I often say it, whenever I have the opportunity, that except there is vaccination or injection against deception, the only mitigation or one of the options we have is availing ourselves of nonverbal intelligence. Why? Because over 90 per cent of communication is done nonverbally, according Albert Mehrabian a professor of psychology. Therefore, we need to go beyond verbals, if we must effectively decipher falsehood or deception or, to further stretch it, understand people at a deep level.
In this edition, we shall be looking at a body of knowledge under the canopy of nonverbal intelligence that seeks to profer solution, especially to those who have been victims of deception in document-related matters. If you have ever been swindled by fraudsters through forgery, fake cheques, anonymous letters, disguise etc, then you need to pay attention to this column in the subsequent editions.
My discussion shall be on Forensic Document Examination (FDE) and the objective is not to make the readership forensic experts but to arm anyone with basic knowledge on how to guard against falling into the trap of document fraudsters. This prevents loss of lives and properties.
Forensic Document Examination, also known as Questioned Document Examination, “involves the evaluation and analysis of various types of documentation for the purpose of detecting forgery, identifying writers and proving or disproving document authenticity or origin”, according Reed Hayes.
The difference between a handwriting analyst and a forensic document expert is that the former evaluates handwriting for the purpose of determining personality, while the latter works with an unknown writing, with the intent of proving authorship or establishing identity. We cannot overemphasise the importance of this body of knowledge in organisations and as a salient tool in national development.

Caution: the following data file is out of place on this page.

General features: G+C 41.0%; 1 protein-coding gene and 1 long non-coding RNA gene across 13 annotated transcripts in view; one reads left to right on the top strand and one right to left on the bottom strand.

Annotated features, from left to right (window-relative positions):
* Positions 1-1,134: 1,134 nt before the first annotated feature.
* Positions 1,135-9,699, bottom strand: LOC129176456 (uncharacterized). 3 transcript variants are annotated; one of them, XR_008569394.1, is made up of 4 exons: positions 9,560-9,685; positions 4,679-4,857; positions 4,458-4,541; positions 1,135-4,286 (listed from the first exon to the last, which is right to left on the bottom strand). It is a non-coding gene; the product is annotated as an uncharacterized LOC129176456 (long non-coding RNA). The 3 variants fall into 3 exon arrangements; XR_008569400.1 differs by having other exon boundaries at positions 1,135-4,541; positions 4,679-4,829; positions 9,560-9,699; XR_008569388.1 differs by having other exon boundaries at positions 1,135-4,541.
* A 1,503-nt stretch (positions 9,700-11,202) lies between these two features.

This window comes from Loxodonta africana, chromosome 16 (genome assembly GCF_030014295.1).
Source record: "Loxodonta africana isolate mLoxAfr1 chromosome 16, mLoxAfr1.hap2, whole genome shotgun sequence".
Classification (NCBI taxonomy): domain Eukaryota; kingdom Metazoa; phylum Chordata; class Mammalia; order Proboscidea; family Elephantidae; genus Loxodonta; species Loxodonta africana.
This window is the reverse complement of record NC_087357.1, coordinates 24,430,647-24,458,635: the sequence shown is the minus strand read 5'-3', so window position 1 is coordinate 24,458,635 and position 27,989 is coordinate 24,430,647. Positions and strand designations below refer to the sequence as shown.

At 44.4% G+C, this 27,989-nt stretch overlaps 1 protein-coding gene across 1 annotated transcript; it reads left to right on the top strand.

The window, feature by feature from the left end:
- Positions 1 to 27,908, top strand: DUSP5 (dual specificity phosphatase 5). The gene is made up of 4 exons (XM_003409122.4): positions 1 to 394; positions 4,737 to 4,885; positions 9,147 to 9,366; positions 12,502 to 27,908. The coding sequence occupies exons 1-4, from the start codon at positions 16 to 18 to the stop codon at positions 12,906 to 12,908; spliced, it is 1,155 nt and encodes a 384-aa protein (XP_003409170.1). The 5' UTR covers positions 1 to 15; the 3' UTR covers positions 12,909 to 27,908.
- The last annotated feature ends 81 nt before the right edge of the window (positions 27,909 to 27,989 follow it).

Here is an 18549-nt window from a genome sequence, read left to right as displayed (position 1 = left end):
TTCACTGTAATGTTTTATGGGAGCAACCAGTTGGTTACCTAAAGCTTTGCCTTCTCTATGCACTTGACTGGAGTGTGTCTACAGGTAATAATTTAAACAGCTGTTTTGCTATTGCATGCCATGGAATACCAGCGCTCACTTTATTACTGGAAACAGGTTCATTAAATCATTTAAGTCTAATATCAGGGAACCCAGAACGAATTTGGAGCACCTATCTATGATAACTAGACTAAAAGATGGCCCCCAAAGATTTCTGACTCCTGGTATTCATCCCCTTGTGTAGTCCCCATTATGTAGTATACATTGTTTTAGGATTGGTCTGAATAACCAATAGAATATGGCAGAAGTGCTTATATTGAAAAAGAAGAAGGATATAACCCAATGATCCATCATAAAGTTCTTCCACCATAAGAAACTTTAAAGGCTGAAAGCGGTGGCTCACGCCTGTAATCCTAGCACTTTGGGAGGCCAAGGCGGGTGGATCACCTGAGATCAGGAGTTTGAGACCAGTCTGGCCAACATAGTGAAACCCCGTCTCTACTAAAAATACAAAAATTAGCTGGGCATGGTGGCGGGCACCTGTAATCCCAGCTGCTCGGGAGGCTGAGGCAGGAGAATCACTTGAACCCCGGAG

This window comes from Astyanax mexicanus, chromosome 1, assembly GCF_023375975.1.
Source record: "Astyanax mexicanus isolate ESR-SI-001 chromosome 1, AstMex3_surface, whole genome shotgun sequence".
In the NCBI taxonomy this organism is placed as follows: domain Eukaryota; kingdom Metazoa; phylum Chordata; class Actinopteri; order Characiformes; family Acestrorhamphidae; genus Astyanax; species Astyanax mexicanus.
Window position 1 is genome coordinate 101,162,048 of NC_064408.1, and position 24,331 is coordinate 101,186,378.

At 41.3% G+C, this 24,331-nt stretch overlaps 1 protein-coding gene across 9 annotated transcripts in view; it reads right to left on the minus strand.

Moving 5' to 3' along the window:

For us to appreciate the value of document examination, there are a few cardinal concepts we need to understand as follows:
No two handwritings are the same. Even if the writings were from the same individual in multiple times, none would be exactly the same as the other. There may be similarities, quite alright; but the moment you observe a writing or signature, for example, looking exactly alike with another from a known or unknown source, it’s a clear sign of fakery.
Regardless of how an individual attempts to forge or doctor a letter or signature, the master pattern (the unique peculiarities in the individuals’ writing or the writing habit) would eventually reveal the authorship of the questioned document. In other words, by the time a professional document examiner evaluates the questioned document and exemplars, the truth is eventually revealed.
The handwriting of an individual can be influenced by several factors such as writing instrument, writing position, age, drugs, injury, mental health status.
The writing of an individual always has some degree of natural variation which prevents writing from being mechanically exact.
When someone attempts to imitate another’s signature or writing, the imitator must eliminate many personal writing characteristics
When a writing has been imitated (simulated) it will bear similarities to the model that is being copied
To prove that two writings were not produced by the same person, fundamental disparities must exist between them which cannot be accounted for by coincidence, accident, disguise, psychological influence or physiological factors.
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